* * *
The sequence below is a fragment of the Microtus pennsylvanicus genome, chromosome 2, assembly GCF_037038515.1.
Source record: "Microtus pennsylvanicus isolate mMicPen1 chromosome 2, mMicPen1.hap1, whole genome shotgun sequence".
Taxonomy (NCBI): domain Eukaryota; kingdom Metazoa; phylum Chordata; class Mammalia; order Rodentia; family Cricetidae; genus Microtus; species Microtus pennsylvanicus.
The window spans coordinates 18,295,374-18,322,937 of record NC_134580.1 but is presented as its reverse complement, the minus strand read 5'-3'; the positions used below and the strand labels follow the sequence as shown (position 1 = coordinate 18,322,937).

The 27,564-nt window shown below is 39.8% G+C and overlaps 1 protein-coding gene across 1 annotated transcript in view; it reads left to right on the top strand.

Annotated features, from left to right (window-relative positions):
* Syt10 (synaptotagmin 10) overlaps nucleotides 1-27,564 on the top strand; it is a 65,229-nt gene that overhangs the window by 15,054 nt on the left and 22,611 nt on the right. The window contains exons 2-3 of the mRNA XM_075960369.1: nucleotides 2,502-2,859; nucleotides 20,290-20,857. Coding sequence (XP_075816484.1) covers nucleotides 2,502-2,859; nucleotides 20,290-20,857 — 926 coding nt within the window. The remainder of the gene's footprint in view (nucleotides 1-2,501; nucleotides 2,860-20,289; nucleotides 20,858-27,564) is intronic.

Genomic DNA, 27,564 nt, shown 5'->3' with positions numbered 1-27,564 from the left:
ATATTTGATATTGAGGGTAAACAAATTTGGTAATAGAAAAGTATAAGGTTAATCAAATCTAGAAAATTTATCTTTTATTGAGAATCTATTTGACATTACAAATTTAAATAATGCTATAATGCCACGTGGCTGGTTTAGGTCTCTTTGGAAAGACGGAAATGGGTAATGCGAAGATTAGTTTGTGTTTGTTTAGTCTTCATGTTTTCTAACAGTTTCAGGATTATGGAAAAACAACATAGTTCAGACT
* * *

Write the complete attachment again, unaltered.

The sequence below is a fragment of the Microtus pennsylvanicus genome, chromosome 2, assembly GCF_037038515.1.
Source record: "Microtus pennsylvanicus isolate mMicPen1 chromosome 2, mMicPen1.hap1, whole genome shotgun sequence".
Taxonomy (NCBI): domain Eukaryota; kingdom Metazoa; phylum Chordata; class Mammalia; order Rodentia; family Cricetidae; genus Microtus; species Microtus pennsylvanicus.
The window spans coordinates 18,295,374-18,322,937 of record NC_134580.1 but is presented as its reverse complement, the minus strand read 5'-3'; the positions used below and the strand labels follow the sequence as shown (position 1 = coordinate 18,322,937).

The 27,564-nt window shown below is 39.8% G+C and overlaps 1 protein-coding gene across 1 annotated transcript in view; it reads left to right on the top strand.

Annotated features, from left to right (window-relative positions):
* Syt10 (synaptotagmin 10) overlaps nucleotides 1-27,564 on the top strand; it is a 65,229-nt gene that overhangs the window by 15,054 nt on the left and 22,611 nt on the right. The window contains exons 2-3 of the mRNA XM_075960369.1: nucleotides 2,502-2,859; nucleotides 20,290-20,857. Coding sequence (XP_075816484.1) covers nucleotides 2,502-2,859; nucleotides 20,290-20,857 — 926 coding nt within the window. The remainder of the gene's footprint in view (nucleotides 1-2,501; nucleotides 2,860-20,289; nucleotides 20,858-27,564) is intronic.

Genomic DNA, 27,564 nt, shown 5'->3' with positions numbered 1-27,564 from the left:
ATATTTGATATTGAGGGTAAACAAATTTGGTAATAGAAAAGTATAAGGTTAATCAAATCTAGAAAATTTATCTTTTATTGAGAATCTATTTGACATTACAAATTTAAATAATGCTATAATGCCACGTGGCTGGTTTAGGTCTCTTTGGAAAGACGGAAATGGGTAATGCGAAGATTAGTTTGTGTTTGTTTAGTCTTCATGTTTTCTAACAGTTTCAGGATTATGGAAAAACAACATAGTTCAGACT